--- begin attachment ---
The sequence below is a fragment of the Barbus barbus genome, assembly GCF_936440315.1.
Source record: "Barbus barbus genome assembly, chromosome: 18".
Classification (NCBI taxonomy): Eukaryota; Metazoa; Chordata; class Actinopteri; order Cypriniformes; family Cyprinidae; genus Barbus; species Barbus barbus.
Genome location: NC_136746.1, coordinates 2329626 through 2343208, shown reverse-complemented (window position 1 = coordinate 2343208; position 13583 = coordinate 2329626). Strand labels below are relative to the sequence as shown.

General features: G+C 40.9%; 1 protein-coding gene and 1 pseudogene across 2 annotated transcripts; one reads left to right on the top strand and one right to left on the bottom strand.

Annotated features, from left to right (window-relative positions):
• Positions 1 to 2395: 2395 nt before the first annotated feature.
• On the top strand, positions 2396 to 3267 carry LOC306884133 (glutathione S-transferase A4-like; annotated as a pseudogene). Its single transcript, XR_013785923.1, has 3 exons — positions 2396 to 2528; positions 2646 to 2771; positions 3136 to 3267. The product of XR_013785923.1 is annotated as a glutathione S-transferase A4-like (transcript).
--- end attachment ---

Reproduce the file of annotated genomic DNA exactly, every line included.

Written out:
The sequence below is a fragment of the Barbus barbus genome, assembly GCF_936440315.1.
Source record: "Barbus barbus genome assembly, chromosome: 18".
Classification (NCBI taxonomy): Eukaryota; Metazoa; Chordata; class Actinopteri; order Cypriniformes; family Cyprinidae; genus Barbus; species Barbus barbus.
Genome location: NC_136746.1, coordinates 2329626 through 2343208, shown reverse-complemented (window position 1 = coordinate 2343208; position 13583 = coordinate 2329626). Strand labels below are relative to the sequence as shown.

General features: G+C 40.9%; 1 protein-coding gene and 1 pseudogene across 2 annotated transcripts; one reads left to right on the top strand and one right to left on the bottom strand.

Annotated features, from left to right (window-relative positions):
• Positions 1 to 2395: 2395 nt before the first annotated feature.
• On the top strand, positions 2396 to 3267 carry LOC306884133 (glutathione S-transferase A4-like; annotated as a pseudogene). Its single transcript, XR_013785923.1, has 3 exons — positions 2396 to 2528; positions 2646 to 2771; positions 3136 to 3267. The product of XR_013785923.1 is annotated as a glutathione S-transferase A4-like (transcript).